We are not just material beings, but spiritual persons with a need for meaning, purpose, and fulfillment that transcends the visible confines of this world. This longing for transcendence is a longing for truth, goodness, and beauty. Truth, goodness, and beauty are called the transcendentals of being, because they are aspects of being. Everything in existence has these transcendentals to some extent. God, of course, as the source of all truth, goodness, and beauty, has these transcendentals to an infinite degree. Oftentimes, he draws us to himself primarily through one of these transcendentals. St. Augustine, who was drawn to beauty in all its creaturely forms, found the ultimate beauty he was seeking in God, his creator, the beauty “ever ancient, ever new.”―Sister Gabriella Yi, O.P.

Monday, October 3, 2016

Modern man's discomfort with silence.


Silence, not mere emptiness, the arena in which God may speak volumes to a soul, is sorely missing in the Ordinary Form of the Mass.

Are you overwhelmed by the noise and haste of the Mass as it is commonly celebrated on Sunday? Have you thought about attending the Extraordinary Form of the Mass (i.e., Usus Antiquior, Traditional Latin Mass) or the Ordinariate Divine Worship? Do you seek a moment of quiet in order to ponder the word of God or simply rest in the Presence of God?

His Eminence Robert Cardinal Sarah has the following and more to say on the subject of authentic liturgy and the opportunity to encounter God that holy silence offers us.
Silence teaches us a major rule of the spiritual life: familiarity does not foster intimacy; on the contrary, a proper distance is a condition for communion. It is by way of adoration that humanity walks toward love. (Beautiful!) Sacred silence opens the way to mystical silence, full of loving intimacy. Under the yoke of secular reason, we have forgotten that the sacred and worship are the only entrances to the spiritual life. Therefore I do not hesitate to declare that sacred silence is a cardinal law of all liturgical celebration. (Cardinal Sarah speaks from experience!)
Indeed, (silence) allows us to enter into participation in the mystery being celebrated. Vatican Council II stresses that silence is a privileged means of promoting the participation of the people of God in the liturgy. (Someone give Fr. Celebrity a metaphorical whack on the noggin and remind him that the Liturgy IS NOT all about him!) The Council Fathers intended to show what true liturgical participation is: entrance into the divine mystery. Under the pretext of making access to God easy, some wanted everything in the liturgy to be immediately intelligible, rational, horizontal and human. But in acting that way, we run the risk of reducing the sacred mystery to good feelings. (The tyranny of feelings has upended the Liturgy, made it subject to the whims of lay and ordained despots, and rendered the "source and summit of the Christian life" a football to be tossed about among heretics unable to appreciate the objective action of Jesus Christ in the Liturgy.) Under the pretext of pedagogy, some priests indulge in endless commentaries that are flat-footed (dull, trite, narcissistic, crass, cheap,...) and mundane (tiresome, vapid...). Are these pastors afraid that silence in the presence of the Most High might disconcert the faithful? Do they think that the Holy Spirit is incapable of opening hearts to the divine Mysteries by pouring out on them the light of spiritual grace?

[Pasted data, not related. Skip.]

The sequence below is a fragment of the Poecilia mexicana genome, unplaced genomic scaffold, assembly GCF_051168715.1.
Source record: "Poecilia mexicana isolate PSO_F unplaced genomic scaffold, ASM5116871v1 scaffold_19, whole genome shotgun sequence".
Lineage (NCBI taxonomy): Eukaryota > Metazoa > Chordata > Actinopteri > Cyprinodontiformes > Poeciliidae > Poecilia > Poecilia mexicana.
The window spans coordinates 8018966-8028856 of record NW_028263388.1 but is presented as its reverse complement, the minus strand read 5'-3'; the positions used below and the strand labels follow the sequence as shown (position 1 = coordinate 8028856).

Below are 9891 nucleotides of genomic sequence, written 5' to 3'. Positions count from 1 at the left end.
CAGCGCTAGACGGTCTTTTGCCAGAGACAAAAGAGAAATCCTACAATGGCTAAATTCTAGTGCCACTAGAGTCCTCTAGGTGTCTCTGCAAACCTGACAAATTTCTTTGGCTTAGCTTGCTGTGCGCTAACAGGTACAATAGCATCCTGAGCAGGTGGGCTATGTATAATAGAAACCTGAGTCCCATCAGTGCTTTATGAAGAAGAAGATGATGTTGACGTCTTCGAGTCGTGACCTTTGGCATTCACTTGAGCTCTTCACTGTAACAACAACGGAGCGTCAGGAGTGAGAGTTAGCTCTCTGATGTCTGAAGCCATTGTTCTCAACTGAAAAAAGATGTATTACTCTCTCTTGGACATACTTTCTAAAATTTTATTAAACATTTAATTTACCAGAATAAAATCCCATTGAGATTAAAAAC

Here is more!
http://www.catholicworldreport.com/Item/5100/cardinal_robert_sarah_on_the_strength_of_silence_and_the_dictatorship_of_noise.aspx
Why is the idea of silence so essential in your view? Is silence necessary in order to find God, and in what was “is it man’s greatest freedom” (no. 25)? As “freedom”, is silence an ascetical practice?

Cdl. Sarah: Silence is not an idea; it is the path that enables human beings to go to God.
God is silence, and this divine silence dwells within a human being. By living with the silent God, and in Him, we ourselves become silent. Nothing will more readily make us discover God than this silence inscribed at the heart of our being. (Note: the silence of which Cardinal Sarah speaks is not the static, impotent quietism found among devotees of questionable practices such as Centering Prayer. The silence of which His Eminence speaks is a fullness, a silence of receptivity to the fullness of grace which God offers to the humble soul.)

I am not afraid to state that to be a child of God is to be a child of silence.

Conquering silence is a battle and a form of asceticism. Yes, it takes courage to free oneself from everything that weighs down our life, because we love nothing so much as appearances, ease and the husk of things. Carried away toward the exterior by his need to say everything, the garrulous man cannot help being far from God, incapable of any profound spiritual activity. In contrast, the silent man is a free man. The world’s chains have no hold on him.

No dictatorship can do anything against a silent man. You cannot steal a man’s silence from him.

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